2. The Searchers
Now imagine that all those who are inclined to leave have departed. Why would anyone stay? Because, we may suppose, there are some present at this retreat who have the following attitude. While they are not certain that their own point of view or any other is objectively or universally right, they have not given up believing there is such a thing as universal truth or rightness. And they desire to find what it is and whether their own view has it, as they may believe, or any other.
Those who take this attitude are neither dogmatists believing with certainty that they already have the truth nor relativists or skeptics who believe objective truth about matters of value does not exist; and they have not given up the search for it. Indeed that search is what the retreat was all about; and those who remain choose to continue it. They are true seekers of wisdom, skeptical of dogma and yet not dogmatic about skepticism.
Suppose now, when all those who choose to leave have packed their bags and departed, some wise persons stand up and address those remaining. Their message goes something like this: “We have come here to search for the right and the good from every point of view. We failed to convince each other because we have been appealing to cherished and fundamental beliefs and values that we may hold but others do not share. Yet we are not going to give up the search for that reason.”
“Let us try something new. Let us in our imaginations draw a large circle around all of us here present, as well as around all those others who have left and all other persons whatever. This circle represents our willingness to allow all to pursue their ways of life without interference to the degree that this can be done while departing as little as possible from a world in which all persons can be allowed to pursue their ways of life without interference by others.”
“By drawing this circle and acting in this way, we need not thereby concede that other ways of life besides our own are objectively good or right. We do not know that. Neither do we know that our own is the right one, though we would like to continue believing it is. That is what we are trying to find out. The point of drawing this large circle and acting in the way suggested is to shift the burden of proof from our particular points of view and distribute that responsibility equally to all persons, allowing them to show by how they plan to act and live that their points of view and ways of life are worthy of being allowed by others to be pursued. Let us draw this circle and act in this manner as a thought experiment and see what happens.”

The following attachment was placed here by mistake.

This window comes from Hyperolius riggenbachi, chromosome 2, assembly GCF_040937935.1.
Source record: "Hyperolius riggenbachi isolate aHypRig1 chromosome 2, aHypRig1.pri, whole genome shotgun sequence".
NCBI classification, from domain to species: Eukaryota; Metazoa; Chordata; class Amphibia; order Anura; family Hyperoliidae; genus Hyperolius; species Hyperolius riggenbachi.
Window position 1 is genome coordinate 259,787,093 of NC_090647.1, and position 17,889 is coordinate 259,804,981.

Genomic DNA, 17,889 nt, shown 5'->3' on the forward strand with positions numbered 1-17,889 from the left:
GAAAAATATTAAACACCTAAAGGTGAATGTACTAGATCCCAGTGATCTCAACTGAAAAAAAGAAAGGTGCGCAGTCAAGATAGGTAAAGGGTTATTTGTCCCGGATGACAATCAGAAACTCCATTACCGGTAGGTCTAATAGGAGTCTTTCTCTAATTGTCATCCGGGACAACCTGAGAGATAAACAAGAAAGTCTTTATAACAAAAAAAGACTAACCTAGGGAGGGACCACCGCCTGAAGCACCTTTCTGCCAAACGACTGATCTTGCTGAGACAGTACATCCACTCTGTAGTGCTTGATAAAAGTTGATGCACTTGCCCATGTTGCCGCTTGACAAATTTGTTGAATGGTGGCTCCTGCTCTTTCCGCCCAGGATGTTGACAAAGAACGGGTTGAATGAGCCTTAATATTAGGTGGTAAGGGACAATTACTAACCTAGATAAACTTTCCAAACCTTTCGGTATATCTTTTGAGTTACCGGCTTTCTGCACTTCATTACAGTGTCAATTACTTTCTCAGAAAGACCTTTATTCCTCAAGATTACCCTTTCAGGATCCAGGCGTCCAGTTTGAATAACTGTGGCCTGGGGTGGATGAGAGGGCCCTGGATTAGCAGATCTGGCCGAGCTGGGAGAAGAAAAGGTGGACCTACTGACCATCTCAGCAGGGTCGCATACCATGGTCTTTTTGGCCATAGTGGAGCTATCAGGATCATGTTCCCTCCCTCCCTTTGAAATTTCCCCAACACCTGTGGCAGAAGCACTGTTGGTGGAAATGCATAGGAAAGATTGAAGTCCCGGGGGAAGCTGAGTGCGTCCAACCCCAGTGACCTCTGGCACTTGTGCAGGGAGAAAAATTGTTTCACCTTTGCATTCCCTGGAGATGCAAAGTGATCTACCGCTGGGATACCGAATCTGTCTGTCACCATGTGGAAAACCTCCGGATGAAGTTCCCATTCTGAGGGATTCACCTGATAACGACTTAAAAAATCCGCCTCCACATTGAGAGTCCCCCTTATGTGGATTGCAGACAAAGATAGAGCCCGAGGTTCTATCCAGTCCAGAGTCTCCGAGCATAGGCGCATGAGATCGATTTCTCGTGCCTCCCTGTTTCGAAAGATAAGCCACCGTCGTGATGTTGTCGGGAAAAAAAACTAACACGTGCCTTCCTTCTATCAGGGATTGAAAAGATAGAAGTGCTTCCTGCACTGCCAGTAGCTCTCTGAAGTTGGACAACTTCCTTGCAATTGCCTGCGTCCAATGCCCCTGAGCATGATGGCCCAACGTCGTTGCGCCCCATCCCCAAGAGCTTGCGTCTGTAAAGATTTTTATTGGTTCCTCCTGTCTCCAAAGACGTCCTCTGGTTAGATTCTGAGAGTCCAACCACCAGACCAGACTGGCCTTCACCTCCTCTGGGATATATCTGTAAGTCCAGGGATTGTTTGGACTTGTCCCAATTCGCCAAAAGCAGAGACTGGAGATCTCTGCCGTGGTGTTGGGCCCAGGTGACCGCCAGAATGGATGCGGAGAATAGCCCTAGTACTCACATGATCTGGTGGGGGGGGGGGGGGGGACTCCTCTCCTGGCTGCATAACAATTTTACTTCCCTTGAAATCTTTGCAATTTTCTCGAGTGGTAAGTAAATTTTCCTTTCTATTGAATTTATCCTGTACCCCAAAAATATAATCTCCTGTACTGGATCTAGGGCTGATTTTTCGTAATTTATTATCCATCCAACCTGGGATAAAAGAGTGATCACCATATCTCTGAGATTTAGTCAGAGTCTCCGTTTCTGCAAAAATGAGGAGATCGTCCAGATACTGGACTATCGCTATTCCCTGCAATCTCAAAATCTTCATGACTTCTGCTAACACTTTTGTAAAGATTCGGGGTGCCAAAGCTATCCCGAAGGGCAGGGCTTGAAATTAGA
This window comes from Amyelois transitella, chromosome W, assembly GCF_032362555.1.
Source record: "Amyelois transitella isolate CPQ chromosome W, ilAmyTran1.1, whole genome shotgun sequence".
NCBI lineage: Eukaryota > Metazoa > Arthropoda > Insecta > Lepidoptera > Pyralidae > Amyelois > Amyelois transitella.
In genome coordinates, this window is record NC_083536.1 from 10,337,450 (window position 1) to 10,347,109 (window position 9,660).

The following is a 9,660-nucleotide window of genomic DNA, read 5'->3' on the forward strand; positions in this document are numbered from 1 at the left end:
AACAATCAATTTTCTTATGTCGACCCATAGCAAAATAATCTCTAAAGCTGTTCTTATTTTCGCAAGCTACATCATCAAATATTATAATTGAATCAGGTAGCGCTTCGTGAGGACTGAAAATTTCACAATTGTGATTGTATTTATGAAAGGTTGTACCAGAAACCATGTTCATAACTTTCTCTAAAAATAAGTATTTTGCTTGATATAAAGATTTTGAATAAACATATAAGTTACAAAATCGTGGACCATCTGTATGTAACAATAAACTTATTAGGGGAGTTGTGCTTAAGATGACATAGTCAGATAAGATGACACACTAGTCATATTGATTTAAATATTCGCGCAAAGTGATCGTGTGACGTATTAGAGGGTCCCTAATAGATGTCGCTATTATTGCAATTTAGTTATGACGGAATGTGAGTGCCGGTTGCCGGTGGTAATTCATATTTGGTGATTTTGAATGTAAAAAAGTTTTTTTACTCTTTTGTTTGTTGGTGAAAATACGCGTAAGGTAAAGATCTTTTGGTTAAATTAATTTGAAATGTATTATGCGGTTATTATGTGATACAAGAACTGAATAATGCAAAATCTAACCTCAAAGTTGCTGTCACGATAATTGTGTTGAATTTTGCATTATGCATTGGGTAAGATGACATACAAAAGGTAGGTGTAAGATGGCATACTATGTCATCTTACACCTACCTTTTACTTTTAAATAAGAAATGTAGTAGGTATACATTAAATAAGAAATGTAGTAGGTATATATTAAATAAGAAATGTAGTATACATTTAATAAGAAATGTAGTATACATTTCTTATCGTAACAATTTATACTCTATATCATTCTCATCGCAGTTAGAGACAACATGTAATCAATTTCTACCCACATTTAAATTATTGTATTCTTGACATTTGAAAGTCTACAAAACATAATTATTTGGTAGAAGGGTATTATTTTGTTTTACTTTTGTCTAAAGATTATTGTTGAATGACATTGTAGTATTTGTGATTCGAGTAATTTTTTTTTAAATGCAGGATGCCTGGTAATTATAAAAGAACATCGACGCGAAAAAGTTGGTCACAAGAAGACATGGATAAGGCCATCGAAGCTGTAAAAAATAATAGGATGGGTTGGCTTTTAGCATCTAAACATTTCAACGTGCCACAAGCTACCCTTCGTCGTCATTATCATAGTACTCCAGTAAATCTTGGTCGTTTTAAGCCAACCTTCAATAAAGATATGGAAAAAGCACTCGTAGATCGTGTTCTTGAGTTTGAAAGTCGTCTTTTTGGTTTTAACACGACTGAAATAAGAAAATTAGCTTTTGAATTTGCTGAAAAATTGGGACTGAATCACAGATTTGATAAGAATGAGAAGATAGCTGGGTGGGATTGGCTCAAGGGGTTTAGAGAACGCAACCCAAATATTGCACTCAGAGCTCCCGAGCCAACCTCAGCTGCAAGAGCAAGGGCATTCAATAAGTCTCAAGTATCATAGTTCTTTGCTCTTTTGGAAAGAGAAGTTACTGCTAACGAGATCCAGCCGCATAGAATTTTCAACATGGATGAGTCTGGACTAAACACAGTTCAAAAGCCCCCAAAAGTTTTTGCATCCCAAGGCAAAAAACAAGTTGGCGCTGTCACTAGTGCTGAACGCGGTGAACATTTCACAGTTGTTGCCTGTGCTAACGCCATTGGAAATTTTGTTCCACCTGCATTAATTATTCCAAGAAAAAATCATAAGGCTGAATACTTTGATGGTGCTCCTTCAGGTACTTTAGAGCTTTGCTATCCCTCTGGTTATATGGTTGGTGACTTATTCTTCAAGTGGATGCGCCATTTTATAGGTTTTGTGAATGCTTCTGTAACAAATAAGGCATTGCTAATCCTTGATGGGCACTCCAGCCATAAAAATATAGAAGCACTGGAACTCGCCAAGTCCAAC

This suggestion recreates the argument of the preceding part. The attitude being suggested to the participants is openness. The circle drawn around those to whom the attitude of openness is to be initially accorded is the moral sphere. Those who stay behind at the retreat and proceed in this way (hereafter I’ll simply call them “the retreatants”) may then find that some persons will show themselves to be less worthy of being treated with openness by making it impossible for others to allow their ways of life to be pursued and at the same time to allow the ways of life of others to be pursued as well.
By reflecting on such results, these retreatants will thereby be led, in the manner of part 2, to ethical principles—not to kill, lie, steal, etc.—that obtain within the moral sphere and to commonly recognized exceptions to those principles. They will also be led to a version of the Golden Rule and to a recognition of rights to life, liberty and the pursuit of happiness that are to be accorded to persons up to the point where they would break the moral sphere. These are substantial results for their efforts.
Moreover, those who stay at the retreat and proceed in this way are those to whom the argument of part 2 was addressed. Troubled by pluralism and uncertainty, they can no longer be dogmatists, believing they already know with certainty what is objectively good and right. But they are not yet ready to embrace relativism or skepticism either. They have not given up on the idea that there is an objective good and right to be sought. Such persons live “after the modern Fall,” so to speak, having lost moral innocence, but not the love for wisdom. They are still searching for what is objectively true and good.
3. The Search and Universality